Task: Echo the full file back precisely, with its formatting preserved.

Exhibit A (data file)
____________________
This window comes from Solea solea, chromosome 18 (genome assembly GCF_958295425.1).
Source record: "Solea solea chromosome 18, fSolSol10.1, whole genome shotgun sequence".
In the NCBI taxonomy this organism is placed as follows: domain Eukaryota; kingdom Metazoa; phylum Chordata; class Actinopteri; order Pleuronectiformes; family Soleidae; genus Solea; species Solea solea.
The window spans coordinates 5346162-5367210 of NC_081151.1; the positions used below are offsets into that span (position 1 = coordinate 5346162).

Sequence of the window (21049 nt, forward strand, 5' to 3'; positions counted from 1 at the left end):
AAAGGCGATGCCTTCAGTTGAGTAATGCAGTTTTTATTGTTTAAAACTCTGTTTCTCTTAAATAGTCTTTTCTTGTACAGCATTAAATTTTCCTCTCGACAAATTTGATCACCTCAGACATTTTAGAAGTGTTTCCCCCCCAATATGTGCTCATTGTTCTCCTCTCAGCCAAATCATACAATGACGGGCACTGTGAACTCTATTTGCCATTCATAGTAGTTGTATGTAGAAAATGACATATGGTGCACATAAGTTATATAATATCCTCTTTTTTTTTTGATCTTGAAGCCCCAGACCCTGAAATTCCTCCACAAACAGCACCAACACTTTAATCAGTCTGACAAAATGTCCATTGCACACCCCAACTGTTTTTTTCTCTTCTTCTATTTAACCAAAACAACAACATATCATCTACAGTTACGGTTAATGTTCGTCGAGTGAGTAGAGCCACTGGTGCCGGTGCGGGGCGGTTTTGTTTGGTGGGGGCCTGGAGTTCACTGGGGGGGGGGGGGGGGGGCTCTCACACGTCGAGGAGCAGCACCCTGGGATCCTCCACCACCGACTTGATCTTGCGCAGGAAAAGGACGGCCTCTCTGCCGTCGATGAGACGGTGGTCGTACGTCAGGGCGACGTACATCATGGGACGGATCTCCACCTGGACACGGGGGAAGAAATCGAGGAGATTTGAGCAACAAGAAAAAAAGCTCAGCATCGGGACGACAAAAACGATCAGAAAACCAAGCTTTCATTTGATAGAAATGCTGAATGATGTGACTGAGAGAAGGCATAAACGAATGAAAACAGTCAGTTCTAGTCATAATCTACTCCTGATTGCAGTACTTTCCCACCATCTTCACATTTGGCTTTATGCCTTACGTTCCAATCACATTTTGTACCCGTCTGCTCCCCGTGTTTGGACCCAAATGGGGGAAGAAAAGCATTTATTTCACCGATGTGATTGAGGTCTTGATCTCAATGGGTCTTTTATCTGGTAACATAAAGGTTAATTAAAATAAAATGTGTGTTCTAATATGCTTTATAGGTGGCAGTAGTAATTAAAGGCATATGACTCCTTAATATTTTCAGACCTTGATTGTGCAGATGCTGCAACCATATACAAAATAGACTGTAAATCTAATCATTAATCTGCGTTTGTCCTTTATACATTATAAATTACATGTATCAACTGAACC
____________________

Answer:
This window comes from Solea solea, chromosome 18 (genome assembly GCF_958295425.1).
Source record: "Solea solea chromosome 18, fSolSol10.1, whole genome shotgun sequence".
In the NCBI taxonomy this organism is placed as follows: domain Eukaryota; kingdom Metazoa; phylum Chordata; class Actinopteri; order Pleuronectiformes; family Soleidae; genus Solea; species Solea solea.
The window spans coordinates 5346162-5367210 of NC_081151.1; the positions used below are offsets into that span (position 1 = coordinate 5346162).

Sequence of the window (21049 nt, forward strand, 5' to 3'; positions counted from 1 at the left end):
AAAGGCGATGCCTTCAGTTGAGTAATGCAGTTTTTATTGTTTAAAACTCTGTTTCTCTTAAATAGTCTTTTCTTGTACAGCATTAAATTTTCCTCTCGACAAATTTGATCACCTCAGACATTTTAGAAGTGTTTCCCCCCCAATATGTGCTCATTGTTCTCCTCTCAGCCAAATCATACAATGACGGGCACTGTGAACTCTATTTGCCATTCATAGTAGTTGTATGTAGAAAATGACATATGGTGCACATAAGTTATATAATATCCTCTTTTTTTTTTGATCTTGAAGCCCCAGACCCTGAAATTCCTCCACAAACAGCACCAACACTTTAATCAGTCTGACAAAATGTCCATTGCACACCCCAACTGTTTTTTTCTCTTCTTCTATTTAACCAAAACAACAACATATCATCTACAGTTACGGTTAATGTTCGTCGAGTGAGTAGAGCCACTGGTGCCGGTGCGGGGCGGTTTTGTTTGGTGGGGGCCTGGAGTTCACTGGGGGGGGGGGGGGGGGGCTCTCACACGTCGAGGAGCAGCACCCTGGGATCCTCCACCACCGACTTGATCTTGCGCAGGAAAAGGACGGCCTCTCTGCCGTCGATGAGACGGTGGTCGTACGTCAGGGCGACGTACATCATGGGACGGATCTCCACCTGGACACGGGGGAAGAAATCGAGGAGATTTGAGCAACAAGAAAAAAAGCTCAGCATCGGGACGACAAAAACGATCAGAAAACCAAGCTTTCATTTGATAGAAATGCTGAATGATGTGACTGAGAGAAGGCATAAACGAATGAAAACAGTCAGTTCTAGTCATAATCTACTCCTGATTGCAGTACTTTCCCACCATCTTCACATTTGGCTTTATGCCTTACGTTCCAATCACATTTTGTACCCGTCTGCTCCCCGTGTTTGGACCCAAATGGGGGAAGAAAAGCATTTATTTCACCGATGTGATTGAGGTCTTGATCTCAATGGGTCTTTTATCTGGTAACATAAAGGTTAATTAAAATAAAATGTGTGTTCTAATATGCTTTATAGGTGGCAGTAGTAATTAAAGGCATATGACTCCTTAATATTTTCAGACCTTGATTGTGCAGATGCTGCAACCATATACAAAATAGACTGTAAATCTAATCATTAATCTGCGTTTGTCCTTTATACATTATAAATTACATGTATCAACTGAACC